Click here to skip to content

Welfare Reform on the Web (November 2009): Social security - UK

Alarm over allowance

M. Hunter

Community Care, Sept. 17th 2009, p. 26-27

In its July 2009 green paper on the future of social care, the government proposed absorbing attendance allowance into general social services budgets. Disability rights groups are now rallying in defence of attendance allowance, which is not means-tested and does not depend on national insurance contributions.

The end of entitlement

T.Cawston, A. Haldenby, and P. Nolan

Reform, 2009

Report proposes scrapping benefits for everyone earning above the minimum income level, set at 13,900 for a single person and 27,600 for a couple with two children. The authors define such households as middle class. They argue that cutting child benefit for them would save 7bn. Cancelling winter fuel payments and free TV licences for the elderly would save 2.7bn and 500m a year respectively.

Gender differences among new claimants of Incapacity Benefit

P.A. Kemp and J. Davidson

Journal of Social Policy, vol. 38, 2009, p. 589-606

The high level of Incapacity Benefit (IB) receipt in Britain has been the subject of much scholarly attention, but research has focused on male claimants. This article highlights the substantial growth in IB claims by women since the 1970s and the relative stability in the number of male claimants since the mid-1990s. It also presents data for people aged under 60 from a nationally representative survey of recent IB claimants in Britain. In doing so, it provides new information about the characteristics and circumstances of the women claiming benefit and compares them with men.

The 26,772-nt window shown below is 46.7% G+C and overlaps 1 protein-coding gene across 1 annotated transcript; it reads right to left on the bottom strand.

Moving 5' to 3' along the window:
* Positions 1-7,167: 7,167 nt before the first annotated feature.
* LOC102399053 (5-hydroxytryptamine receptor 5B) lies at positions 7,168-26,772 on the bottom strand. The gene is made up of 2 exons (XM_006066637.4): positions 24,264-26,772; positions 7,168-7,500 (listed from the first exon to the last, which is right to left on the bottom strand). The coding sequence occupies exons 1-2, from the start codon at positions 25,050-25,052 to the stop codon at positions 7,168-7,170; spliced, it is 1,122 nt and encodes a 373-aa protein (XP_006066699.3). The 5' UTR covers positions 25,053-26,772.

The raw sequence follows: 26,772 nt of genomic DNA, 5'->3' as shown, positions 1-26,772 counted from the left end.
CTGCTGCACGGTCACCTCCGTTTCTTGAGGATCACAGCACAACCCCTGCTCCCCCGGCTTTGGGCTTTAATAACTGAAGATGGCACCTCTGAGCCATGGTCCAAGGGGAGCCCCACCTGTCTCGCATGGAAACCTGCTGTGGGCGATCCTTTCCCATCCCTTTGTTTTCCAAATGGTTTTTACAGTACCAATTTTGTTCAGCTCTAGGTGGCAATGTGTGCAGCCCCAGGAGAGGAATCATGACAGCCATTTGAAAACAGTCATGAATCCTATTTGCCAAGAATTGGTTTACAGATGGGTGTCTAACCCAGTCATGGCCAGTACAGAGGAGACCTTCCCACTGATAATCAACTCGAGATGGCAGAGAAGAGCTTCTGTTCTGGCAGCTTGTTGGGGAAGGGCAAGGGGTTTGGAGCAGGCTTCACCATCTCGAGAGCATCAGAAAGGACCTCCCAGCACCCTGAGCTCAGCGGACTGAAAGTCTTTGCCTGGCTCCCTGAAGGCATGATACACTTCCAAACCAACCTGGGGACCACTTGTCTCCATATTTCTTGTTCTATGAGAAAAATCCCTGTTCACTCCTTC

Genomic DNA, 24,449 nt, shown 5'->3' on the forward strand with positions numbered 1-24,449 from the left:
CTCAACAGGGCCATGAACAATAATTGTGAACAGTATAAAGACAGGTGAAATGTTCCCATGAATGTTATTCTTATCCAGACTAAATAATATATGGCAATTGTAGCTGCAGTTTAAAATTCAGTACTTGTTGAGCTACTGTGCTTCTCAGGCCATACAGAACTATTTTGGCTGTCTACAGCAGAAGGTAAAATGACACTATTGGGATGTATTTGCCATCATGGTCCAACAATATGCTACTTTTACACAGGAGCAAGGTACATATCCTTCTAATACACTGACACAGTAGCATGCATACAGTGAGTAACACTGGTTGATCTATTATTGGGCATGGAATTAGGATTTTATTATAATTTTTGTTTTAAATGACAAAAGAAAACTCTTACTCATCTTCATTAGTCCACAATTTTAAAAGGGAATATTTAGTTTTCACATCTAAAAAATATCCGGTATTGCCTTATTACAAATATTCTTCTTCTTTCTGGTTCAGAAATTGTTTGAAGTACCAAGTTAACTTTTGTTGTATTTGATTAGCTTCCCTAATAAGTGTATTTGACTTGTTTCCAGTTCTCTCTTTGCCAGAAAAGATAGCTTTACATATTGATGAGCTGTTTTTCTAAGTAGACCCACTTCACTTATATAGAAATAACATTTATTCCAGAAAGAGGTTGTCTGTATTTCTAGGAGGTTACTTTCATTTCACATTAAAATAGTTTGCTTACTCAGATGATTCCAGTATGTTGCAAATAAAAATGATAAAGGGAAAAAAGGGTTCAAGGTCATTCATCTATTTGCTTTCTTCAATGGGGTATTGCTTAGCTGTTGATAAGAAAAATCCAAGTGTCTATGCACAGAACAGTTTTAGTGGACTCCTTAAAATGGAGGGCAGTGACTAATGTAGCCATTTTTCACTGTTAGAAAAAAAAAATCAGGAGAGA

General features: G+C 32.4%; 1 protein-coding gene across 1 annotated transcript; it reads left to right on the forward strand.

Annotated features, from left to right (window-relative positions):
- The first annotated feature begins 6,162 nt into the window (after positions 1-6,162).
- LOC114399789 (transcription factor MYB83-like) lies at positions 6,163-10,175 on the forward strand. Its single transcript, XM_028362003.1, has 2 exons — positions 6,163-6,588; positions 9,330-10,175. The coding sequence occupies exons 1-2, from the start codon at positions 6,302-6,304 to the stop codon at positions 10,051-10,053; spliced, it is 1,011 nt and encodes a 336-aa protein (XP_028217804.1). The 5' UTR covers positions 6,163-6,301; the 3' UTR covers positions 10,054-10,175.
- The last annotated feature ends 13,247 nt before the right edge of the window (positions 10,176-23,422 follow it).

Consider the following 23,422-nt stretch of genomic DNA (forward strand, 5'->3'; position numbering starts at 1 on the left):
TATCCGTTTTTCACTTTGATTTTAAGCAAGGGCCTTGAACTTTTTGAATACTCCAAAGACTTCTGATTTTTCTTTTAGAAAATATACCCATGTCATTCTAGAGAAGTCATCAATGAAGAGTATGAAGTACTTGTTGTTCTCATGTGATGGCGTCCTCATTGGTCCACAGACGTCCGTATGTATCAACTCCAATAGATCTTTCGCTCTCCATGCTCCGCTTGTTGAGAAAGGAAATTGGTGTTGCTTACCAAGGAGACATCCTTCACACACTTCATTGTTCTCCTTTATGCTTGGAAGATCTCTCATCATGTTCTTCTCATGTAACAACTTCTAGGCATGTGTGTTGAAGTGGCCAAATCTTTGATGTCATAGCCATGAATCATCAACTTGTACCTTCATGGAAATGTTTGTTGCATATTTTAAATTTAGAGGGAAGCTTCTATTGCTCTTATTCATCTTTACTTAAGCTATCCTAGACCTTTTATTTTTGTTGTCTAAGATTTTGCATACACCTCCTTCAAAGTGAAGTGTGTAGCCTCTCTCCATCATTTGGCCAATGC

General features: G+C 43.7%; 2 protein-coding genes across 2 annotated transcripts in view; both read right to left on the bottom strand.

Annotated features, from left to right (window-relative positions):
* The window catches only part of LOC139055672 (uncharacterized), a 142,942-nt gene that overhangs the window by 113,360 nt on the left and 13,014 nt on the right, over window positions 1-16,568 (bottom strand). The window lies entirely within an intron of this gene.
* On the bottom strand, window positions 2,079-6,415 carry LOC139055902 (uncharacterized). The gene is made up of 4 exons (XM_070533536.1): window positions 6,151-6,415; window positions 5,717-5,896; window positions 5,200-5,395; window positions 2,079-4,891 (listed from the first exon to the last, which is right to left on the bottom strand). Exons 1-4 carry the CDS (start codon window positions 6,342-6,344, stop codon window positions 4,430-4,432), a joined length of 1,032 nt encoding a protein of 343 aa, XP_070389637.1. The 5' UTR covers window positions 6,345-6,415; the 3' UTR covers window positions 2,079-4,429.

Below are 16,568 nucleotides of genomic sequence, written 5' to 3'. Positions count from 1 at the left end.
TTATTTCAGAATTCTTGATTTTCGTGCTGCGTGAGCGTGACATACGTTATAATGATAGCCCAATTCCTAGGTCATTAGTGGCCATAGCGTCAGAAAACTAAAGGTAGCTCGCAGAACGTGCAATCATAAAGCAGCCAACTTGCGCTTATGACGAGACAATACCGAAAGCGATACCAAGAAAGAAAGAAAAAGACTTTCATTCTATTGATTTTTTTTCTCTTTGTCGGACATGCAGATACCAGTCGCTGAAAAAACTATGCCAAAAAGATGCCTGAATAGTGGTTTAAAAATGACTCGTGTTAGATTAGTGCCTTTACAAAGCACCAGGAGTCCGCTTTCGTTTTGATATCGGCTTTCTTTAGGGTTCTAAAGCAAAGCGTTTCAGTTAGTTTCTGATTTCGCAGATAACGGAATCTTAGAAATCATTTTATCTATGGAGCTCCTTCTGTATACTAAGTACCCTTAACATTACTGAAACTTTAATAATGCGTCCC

Only one in 20 on sick benefit rated unfit to work by new test

K. Devlin

Daily Telegraph, Oct. 14th 2009, p. 14

Since the Employment and Support Allowance was introduced in October 2008, only 5% of applicants have been assessed as being permanently unfit to work and eligible for full payment of the Allowance. Eleven per cent of applicants were judged sick enough to receive a slightly smaller benefit, reflecting the fact that they should be able to return to work in due course. Thirty-eight per cent abandoned their applications before assessment. The government plans to start reassessing everyone on Incapacity Benefit in 2010. The figures suggest that many of the 2.6 million currently on Incapacity Benefit could undertake paid work.

Search Welfare Reform on the Web